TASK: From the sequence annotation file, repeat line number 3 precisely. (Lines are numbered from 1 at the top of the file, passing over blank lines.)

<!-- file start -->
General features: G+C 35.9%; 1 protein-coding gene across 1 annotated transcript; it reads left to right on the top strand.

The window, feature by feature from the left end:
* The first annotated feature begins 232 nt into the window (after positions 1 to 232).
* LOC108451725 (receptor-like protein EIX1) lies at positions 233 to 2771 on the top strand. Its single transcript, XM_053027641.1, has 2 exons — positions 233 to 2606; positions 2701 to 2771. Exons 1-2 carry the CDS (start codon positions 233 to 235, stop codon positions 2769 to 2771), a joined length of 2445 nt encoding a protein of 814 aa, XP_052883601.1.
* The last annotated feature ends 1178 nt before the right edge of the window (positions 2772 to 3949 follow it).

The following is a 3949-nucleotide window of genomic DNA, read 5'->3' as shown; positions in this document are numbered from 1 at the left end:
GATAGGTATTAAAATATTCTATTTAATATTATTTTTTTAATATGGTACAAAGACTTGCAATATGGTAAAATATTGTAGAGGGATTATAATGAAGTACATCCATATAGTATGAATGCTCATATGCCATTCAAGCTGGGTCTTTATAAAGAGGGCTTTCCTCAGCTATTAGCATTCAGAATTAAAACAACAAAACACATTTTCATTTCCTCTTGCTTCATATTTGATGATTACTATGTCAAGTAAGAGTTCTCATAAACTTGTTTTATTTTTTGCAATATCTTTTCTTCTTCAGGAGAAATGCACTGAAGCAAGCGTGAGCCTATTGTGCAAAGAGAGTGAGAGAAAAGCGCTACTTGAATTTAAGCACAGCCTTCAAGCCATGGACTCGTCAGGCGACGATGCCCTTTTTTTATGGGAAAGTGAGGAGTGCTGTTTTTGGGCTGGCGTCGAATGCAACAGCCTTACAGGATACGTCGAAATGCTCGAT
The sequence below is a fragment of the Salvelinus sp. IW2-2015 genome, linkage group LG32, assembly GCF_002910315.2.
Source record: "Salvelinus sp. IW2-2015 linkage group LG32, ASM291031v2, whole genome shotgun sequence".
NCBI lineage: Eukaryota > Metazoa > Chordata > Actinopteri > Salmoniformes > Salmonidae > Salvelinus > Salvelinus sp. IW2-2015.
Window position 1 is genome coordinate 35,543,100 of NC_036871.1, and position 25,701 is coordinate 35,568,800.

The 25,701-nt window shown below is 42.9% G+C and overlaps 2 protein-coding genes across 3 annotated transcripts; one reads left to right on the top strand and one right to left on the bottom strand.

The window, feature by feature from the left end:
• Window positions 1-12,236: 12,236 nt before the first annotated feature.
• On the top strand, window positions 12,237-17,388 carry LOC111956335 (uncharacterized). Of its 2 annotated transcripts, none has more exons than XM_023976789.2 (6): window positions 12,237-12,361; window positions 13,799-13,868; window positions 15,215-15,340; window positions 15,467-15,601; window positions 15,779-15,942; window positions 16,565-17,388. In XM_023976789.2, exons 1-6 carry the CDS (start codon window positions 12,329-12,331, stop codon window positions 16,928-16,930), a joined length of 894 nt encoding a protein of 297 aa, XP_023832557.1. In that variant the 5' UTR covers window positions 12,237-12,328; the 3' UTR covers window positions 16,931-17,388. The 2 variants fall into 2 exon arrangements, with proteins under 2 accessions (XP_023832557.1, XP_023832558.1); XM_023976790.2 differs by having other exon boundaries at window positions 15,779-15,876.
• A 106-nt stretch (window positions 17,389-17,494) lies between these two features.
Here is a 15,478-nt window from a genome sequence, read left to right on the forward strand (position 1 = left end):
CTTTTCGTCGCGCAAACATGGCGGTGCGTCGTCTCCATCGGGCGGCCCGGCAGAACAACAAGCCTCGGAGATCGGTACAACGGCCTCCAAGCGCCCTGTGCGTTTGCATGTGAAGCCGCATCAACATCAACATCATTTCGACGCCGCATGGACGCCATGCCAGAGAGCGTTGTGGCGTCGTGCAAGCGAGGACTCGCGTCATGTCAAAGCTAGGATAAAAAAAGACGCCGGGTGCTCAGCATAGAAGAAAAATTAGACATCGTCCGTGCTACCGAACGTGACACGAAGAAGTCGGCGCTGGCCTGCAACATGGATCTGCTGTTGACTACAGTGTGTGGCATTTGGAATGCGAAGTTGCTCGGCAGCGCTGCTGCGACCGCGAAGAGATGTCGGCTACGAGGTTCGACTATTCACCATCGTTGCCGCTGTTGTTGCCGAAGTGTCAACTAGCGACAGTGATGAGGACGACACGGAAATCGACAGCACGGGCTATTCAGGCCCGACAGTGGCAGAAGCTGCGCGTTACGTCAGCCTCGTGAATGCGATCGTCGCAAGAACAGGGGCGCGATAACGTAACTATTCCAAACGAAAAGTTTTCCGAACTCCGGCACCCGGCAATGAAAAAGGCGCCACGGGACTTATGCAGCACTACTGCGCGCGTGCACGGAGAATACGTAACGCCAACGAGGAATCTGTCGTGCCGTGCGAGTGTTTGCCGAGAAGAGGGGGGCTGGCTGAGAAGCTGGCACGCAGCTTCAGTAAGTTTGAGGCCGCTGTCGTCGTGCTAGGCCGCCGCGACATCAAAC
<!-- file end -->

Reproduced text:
* The first annotated feature begins 232 nt into the window (after positions 1 to 232).